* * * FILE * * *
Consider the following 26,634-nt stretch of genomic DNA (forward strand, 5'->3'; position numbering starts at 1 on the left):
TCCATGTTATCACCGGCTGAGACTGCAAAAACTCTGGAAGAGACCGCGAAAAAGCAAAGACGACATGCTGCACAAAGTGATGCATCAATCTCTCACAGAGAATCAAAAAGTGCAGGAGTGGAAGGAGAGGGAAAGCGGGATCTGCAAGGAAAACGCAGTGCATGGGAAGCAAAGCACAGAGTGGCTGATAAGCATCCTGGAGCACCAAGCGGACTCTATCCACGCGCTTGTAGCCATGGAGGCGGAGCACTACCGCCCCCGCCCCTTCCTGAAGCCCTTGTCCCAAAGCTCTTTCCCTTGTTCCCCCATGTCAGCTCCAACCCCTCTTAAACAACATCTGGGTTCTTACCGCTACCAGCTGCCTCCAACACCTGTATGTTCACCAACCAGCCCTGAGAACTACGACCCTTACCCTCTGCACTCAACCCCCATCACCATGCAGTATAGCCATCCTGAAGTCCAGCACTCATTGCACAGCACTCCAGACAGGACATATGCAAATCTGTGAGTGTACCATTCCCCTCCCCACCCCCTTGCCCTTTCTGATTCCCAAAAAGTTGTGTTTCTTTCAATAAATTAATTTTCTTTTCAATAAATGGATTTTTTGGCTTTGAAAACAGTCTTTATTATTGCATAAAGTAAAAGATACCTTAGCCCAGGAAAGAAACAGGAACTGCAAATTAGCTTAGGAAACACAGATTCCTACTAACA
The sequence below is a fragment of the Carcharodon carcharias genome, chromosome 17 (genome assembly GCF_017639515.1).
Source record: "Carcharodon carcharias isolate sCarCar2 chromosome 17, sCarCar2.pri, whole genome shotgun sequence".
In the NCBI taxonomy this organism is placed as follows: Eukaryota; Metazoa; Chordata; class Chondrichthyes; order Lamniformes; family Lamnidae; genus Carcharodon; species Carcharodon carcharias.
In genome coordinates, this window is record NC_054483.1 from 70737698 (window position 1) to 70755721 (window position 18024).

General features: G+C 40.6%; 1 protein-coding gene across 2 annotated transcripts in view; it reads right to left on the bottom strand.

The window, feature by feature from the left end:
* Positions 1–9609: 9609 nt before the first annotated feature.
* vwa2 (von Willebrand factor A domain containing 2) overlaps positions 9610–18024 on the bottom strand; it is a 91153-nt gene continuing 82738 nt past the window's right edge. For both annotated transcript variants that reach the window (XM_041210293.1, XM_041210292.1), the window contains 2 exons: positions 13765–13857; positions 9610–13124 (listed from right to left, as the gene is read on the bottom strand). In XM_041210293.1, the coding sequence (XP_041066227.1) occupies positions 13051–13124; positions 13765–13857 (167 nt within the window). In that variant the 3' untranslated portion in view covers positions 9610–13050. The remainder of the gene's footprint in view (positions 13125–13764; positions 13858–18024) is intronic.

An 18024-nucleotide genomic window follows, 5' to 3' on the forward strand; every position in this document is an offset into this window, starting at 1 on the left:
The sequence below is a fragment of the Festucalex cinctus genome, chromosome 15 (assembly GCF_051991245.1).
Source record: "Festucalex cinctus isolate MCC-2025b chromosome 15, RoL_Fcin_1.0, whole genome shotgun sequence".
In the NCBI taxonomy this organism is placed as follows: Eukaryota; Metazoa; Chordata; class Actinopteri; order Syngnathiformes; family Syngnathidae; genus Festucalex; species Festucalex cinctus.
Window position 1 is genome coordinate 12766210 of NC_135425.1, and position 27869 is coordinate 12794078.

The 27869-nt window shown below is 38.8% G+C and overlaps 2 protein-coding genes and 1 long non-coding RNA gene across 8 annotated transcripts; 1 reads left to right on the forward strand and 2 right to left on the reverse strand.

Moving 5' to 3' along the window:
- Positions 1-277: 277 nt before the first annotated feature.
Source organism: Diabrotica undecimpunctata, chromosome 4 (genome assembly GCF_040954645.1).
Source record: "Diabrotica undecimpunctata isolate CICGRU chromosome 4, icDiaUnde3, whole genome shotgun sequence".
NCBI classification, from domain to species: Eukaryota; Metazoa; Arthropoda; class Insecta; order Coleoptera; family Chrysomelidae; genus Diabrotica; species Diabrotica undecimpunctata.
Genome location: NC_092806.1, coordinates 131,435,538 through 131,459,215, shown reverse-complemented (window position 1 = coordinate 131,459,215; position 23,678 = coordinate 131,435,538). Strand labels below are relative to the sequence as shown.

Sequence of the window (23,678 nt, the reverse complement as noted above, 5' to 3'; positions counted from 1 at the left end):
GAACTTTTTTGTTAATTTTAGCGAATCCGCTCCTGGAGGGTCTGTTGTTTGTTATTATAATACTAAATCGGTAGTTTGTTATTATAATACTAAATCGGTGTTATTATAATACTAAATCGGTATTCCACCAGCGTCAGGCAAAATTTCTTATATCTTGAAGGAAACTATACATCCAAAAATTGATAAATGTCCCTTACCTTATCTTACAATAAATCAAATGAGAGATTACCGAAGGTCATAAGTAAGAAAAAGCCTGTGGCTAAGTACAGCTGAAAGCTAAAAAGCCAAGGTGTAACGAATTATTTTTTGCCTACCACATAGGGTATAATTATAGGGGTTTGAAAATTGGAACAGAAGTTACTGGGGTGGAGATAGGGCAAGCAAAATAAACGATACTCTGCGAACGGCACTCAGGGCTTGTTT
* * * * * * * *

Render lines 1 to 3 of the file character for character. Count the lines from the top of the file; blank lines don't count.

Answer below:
Consider the following 26,634-nt stretch of genomic DNA (forward strand, 5'->3'; position numbering starts at 1 on the left):
TCCATGTTATCACCGGCTGAGACTGCAAAAACTCTGGAAGAGACCGCGAAAAAGCAAAGACGACATGCTGCACAAAGTGATGCATCAATCTCTCACAGAGAATCAAAAAGTGCAGGAGTGGAAGGAGAGGGAAAGCGGGATCTGCAAGGAAAACGCAGTGCATGGGAAGCAAAGCACAGAGTGGCTGATAAGCATCCTGGAGCACCAAGCGGACTCTATCCACGCGCTTGTAGCCATGGAGGCGGAGCACTACCGCCCCCGCCCCTTCCTGAAGCCCTTGTCCCAAAGCTCTTTCCCTTGTTCCCCCATGTCAGCTCCAACCCCTCTTAAACAACATCTGGGTTCTTACCGCTACCAGCTGCCTCCAACACCTGTATGTTCACCAACCAGCCCTGAGAACTACGACCCTTACCCTCTGCACTCAACCCCCATCACCATGCAGTATAGCCATCCTGAAGTCCAGCACTCATTGCACAGCACTCCAGACAGGACATATGCAAATCTGTGAGTGTACCATTCCCCTCCCCACCCCCTTGCCCTTTCTGATTCCCAAAAAGTTGTGTTTCTTTCAATAAATTAATTTTCTTTTCAATAAATGGATTTTTTGGCTTTGAAAACAGTCTTTATTATTGCATAAAGTAAAAGATACCTTAGCCCAGGAAAGAAACAGGAACTGCAAATTAGCTTAGGAAACACAGATTCCTACTAACA
The sequence below is a fragment of the Carcharodon carcharias genome, chromosome 17 (genome assembly GCF_017639515.1).